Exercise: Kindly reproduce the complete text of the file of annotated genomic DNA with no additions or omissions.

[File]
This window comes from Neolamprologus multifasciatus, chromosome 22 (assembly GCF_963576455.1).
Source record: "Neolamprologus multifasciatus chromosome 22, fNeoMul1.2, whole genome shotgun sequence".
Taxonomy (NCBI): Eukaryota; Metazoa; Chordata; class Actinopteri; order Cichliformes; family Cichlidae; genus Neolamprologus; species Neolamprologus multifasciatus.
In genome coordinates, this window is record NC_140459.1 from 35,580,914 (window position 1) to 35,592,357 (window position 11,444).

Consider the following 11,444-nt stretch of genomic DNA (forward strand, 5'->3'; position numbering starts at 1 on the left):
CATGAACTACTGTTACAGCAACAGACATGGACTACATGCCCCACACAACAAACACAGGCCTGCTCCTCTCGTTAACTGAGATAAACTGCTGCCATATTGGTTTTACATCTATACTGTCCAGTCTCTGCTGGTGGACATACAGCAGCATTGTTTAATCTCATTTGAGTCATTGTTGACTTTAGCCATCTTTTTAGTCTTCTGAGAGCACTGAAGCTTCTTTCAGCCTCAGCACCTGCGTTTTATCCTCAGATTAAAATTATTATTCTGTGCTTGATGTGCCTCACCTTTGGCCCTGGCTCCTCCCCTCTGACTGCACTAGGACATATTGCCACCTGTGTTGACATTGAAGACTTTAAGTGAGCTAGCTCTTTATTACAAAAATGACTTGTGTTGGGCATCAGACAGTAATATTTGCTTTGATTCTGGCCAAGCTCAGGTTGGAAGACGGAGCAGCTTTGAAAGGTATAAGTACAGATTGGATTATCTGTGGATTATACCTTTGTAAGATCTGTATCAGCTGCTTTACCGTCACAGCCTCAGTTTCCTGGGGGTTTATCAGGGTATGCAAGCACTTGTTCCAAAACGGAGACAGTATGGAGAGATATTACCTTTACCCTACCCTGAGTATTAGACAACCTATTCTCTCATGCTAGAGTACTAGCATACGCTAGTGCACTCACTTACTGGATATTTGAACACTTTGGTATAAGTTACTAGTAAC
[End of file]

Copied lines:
This window comes from Neolamprologus multifasciatus, chromosome 22 (assembly GCF_963576455.1).
Source record: "Neolamprologus multifasciatus chromosome 22, fNeoMul1.2, whole genome shotgun sequence".
Taxonomy (NCBI): Eukaryota; Metazoa; Chordata; class Actinopteri; order Cichliformes; family Cichlidae; genus Neolamprologus; species Neolamprologus multifasciatus.
In genome coordinates, this window is record NC_140459.1 from 35,580,914 (window position 1) to 35,592,357 (window position 11,444).

Consider the following 11,444-nt stretch of genomic DNA (forward strand, 5'->3'; position numbering starts at 1 on the left):
CATGAACTACTGTTACAGCAACAGACATGGACTACATGCCCCACACAACAAACACAGGCCTGCTCCTCTCGTTAACTGAGATAAACTGCTGCCATATTGGTTTTACATCTATACTGTCCAGTCTCTGCTGGTGGACATACAGCAGCATTGTTTAATCTCATTTGAGTCATTGTTGACTTTAGCCATCTTTTTAGTCTTCTGAGAGCACTGAAGCTTCTTTCAGCCTCAGCACCTGCGTTTTATCCTCAGATTAAAATTATTATTCTGTGCTTGATGTGCCTCACCTTTGGCCCTGGCTCCTCCCCTCTGACTGCACTAGGACATATTGCCACCTGTGTTGACATTGAAGACTTTAAGTGAGCTAGCTCTTTATTACAAAAATGACTTGTGTTGGGCATCAGACAGTAATATTTGCTTTGATTCTGGCCAAGCTCAGGTTGGAAGACGGAGCAGCTTTGAAAGGTATAAGTACAGATTGGATTATCTGTGGATTATACCTTTGTAAGATCTGTATCAGCTGCTTTACCGTCACAGCCTCAGTTTCCTGGGGGTTTATCAGGGTATGCAAGCACTTGTTCCAAAACGGAGACAGTATGGAGAGATATTACCTTTACCCTACCCTGAGTATTAGACAACCTATTCTCTCATGCTAGAGTACTAGCATACGCTAGTGCACTCACTTACTGGATATTTGAACACTTTGGTATAAGTTACTAGTAAC